Leptin receptors and E. hisotlytica
Forum: Parasites: Prescription Drugs
- Leptin receptors and E. hisotlytica
Some new research: Evidently they have found that people who are lacking in the leptin receptors have more invasive disease. Leptin is a hormone that has to do with weight gain/loss. Unfortunately, there are no leptin supplements. Anything that advertises itself as leptin is not. If you look at the ingredients you will see they do not contain leptin. In any case, it's not clear that taking leptin or increasing it would help. I spoke with Dr. Galland about this. I sent him some research. He was interested. You may want to research leptin and Entamoeba histolytica to find the articles.
From what I have read, it seems to me that the parasites interfere with the leptin somehow.
Dr. William Petri
He is Chief of the Division of Infectious Diseases and International Health at University of Virginia, School of Medicine. In addition, he is President of the American Society of Tropical Medicine and Hygiene.
I believe that Dr. WA Petri, Jr. is also with the NIH in Maryland.
I wonder if enough of us contact Dr. Petri he can do more for us? Just a thought.
Do any of you ever research PubMed?
Gut Microbes. 2012 Jan 1;3(1). [Epub ahead of print]
Leptin signaling protects the gut from Entamoeba histolytica infection.
Vedantam G, Viswanathan VK.
Veterinary Science & Microbiology; University of Arizona; Tucson, AZ USA.
The role of the adipose-derived hormone leptin, and leptin receptors, in signaling satiety to the central nervous system and regulating energy balance is well recognized. But leptin also acts on peripheral tissues such as skeletal muscles, adipose tissues, pancreas, liver, intestine and the immune system. The existence of different splice variants of leptin receptor and the numerous intracellular signaling pathways triggered by leptin make this a truly versatile system.
Two recent studies explore the link between malnutrition, leptin signaling and susceptibility to amebic infection.
These studies point to important and novel aspects of leptin signaling in maintaining gut homeostasis and warding off infections.
[PubMed - as supplied by publisher]
Infect Immun. 2012 Feb 13. [Epub ahead of print]
Leptin protects host cells from Entamoeba histolytica cytotoxicity by a STAT-3 dependent mechanism.
Marie CS, Verkerke HP, Paul SN, Mackey AJ, Petri WA Jr.
Drew University, Biology Department, Madison, New Jersey, United States of America.
The adipocytokine leptin links nutritional status to immune function.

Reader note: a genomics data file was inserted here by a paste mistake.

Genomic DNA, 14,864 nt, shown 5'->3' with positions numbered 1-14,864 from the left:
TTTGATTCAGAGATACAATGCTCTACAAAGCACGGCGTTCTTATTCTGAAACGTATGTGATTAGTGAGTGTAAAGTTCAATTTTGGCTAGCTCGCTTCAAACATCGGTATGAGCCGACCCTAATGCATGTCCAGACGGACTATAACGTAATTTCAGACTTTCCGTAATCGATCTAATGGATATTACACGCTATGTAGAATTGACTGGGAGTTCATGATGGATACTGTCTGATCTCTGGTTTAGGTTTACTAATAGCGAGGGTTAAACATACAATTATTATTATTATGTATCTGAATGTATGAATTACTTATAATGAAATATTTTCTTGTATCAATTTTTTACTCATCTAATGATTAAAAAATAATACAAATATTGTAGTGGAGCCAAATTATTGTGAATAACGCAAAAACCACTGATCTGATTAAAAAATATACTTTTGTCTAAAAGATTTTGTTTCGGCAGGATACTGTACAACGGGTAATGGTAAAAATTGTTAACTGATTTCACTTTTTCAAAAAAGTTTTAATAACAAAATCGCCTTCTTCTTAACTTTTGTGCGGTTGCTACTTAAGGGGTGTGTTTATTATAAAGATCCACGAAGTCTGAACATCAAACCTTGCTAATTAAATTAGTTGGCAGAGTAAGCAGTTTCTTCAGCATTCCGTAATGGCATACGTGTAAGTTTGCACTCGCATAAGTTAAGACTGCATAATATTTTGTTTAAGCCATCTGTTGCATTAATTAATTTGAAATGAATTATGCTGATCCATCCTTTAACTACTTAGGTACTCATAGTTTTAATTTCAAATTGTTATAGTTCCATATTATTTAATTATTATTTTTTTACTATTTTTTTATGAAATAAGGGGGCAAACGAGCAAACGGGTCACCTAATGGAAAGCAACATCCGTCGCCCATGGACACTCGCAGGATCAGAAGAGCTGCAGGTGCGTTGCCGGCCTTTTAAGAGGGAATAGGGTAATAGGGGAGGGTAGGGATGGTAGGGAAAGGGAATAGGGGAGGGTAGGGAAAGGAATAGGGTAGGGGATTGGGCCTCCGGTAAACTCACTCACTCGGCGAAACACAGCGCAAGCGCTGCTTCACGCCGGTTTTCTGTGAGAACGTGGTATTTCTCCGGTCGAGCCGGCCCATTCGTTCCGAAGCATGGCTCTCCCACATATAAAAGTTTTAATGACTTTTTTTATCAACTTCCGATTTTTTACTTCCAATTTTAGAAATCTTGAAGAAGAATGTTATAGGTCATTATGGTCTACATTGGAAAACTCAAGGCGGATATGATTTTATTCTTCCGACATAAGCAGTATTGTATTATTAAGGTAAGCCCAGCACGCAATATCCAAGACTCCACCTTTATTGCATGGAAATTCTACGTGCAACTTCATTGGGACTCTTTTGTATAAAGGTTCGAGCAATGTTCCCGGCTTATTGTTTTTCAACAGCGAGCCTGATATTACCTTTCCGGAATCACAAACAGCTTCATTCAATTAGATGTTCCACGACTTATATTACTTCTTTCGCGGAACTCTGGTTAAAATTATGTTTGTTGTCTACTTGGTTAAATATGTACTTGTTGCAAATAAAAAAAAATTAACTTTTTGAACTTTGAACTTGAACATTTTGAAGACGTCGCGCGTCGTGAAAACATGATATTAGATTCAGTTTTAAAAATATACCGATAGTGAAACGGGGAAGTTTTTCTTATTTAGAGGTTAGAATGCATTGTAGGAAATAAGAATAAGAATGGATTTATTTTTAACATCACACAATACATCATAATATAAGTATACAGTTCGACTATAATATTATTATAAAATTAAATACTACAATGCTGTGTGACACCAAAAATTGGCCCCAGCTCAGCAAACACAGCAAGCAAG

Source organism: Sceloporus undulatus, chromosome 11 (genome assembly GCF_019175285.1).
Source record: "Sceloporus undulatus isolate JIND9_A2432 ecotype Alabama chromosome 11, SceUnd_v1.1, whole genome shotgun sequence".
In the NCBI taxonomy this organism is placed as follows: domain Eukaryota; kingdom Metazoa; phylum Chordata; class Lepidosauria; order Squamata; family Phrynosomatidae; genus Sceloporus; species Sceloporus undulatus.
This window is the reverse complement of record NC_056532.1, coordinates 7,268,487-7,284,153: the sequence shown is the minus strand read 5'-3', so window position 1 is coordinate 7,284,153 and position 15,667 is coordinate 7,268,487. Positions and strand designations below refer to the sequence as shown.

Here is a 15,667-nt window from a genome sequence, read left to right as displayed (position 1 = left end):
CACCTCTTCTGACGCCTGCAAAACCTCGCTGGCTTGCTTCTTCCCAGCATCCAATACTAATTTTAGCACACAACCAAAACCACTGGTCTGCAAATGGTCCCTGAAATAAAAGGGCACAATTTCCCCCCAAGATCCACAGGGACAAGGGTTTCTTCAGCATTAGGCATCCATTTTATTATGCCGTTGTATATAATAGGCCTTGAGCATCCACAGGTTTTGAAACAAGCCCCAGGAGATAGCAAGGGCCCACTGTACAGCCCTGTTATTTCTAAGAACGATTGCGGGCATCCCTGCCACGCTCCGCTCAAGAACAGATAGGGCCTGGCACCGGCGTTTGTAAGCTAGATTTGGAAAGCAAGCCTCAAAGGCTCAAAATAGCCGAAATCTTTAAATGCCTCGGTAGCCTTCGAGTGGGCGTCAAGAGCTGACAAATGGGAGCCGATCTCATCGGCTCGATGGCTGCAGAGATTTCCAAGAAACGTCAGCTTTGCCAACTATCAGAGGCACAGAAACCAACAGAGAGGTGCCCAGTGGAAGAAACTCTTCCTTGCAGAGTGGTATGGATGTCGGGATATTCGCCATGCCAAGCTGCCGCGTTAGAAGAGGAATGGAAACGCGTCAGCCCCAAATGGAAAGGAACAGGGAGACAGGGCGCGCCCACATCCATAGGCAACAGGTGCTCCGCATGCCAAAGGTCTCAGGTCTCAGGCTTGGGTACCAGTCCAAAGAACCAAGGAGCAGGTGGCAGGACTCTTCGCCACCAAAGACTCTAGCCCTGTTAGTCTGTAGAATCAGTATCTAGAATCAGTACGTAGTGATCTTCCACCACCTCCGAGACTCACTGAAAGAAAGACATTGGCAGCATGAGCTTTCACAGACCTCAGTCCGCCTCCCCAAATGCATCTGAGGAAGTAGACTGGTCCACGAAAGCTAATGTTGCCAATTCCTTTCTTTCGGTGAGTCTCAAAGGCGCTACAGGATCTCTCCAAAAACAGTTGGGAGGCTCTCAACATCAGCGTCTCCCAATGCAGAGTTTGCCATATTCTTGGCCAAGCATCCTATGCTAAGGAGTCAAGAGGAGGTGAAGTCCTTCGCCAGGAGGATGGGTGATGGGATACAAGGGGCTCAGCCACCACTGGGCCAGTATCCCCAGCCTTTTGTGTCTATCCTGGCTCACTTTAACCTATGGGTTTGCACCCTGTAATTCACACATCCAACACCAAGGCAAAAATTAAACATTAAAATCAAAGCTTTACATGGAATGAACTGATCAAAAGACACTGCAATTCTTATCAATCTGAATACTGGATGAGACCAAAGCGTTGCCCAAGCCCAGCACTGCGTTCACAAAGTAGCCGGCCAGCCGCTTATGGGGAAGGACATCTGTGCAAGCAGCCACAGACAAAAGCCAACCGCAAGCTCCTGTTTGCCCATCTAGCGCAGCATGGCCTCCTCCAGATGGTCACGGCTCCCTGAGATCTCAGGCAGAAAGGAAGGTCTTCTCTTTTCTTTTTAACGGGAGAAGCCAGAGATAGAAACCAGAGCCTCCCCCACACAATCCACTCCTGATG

Leptin signaling protects from amebiasis but the molecular mechanism is not understood.
We developed an in vitro model of ameba-host cell interaction to test the hypothesis that leptin prevents ameba induced apoptosis in host epithelial cells.
We demonstrated that activation of mammalian leptin signaling increased cellular resistance to amebic cytotoxicity, including caspase-3 activation.
Exogenous expression of the leptin receptor conferred resistance in susceptible cells and leptin stimulation enhanced protection. A series of leptin receptor signaling mutants showed that resistance to amebic cytotoxicity was dependent on activation of STAT3 but not SHP-2 or STAT5. A common polymorphism in the leptin receptor (Q223R) that increases susceptibility to amebiasis in humans and mice was found to increase susceptibility to amebic cytotoxicity in single cells. The Q223R polymorphism also decreased leptin-dependent STAT3 activation by 21% relative to the WT receptor (P-value = 0.035) consistent with a central role of STAT3 signaling in protection. A subset of genes uniquely regulated by STAT3 in response to leptin were identified. Most notable were TRIB1 and SOCS3, which have opposing roles in the regulation of apoptosis. Overall apoptotic genes were highly enriched in this gene set (P-value < 1E-05) supporting the hypothesis that leptin regulation of host apoptotic genes via STAT3 is responsible for protection. This is the first demonstration of a mammalian signaling pathway that restricts amebic pathogenesis, and represents an important advance in our mechanistic understanding of how leptin links nutrition and susceptibility to infection.
[PubMed - as supplied by publisher]
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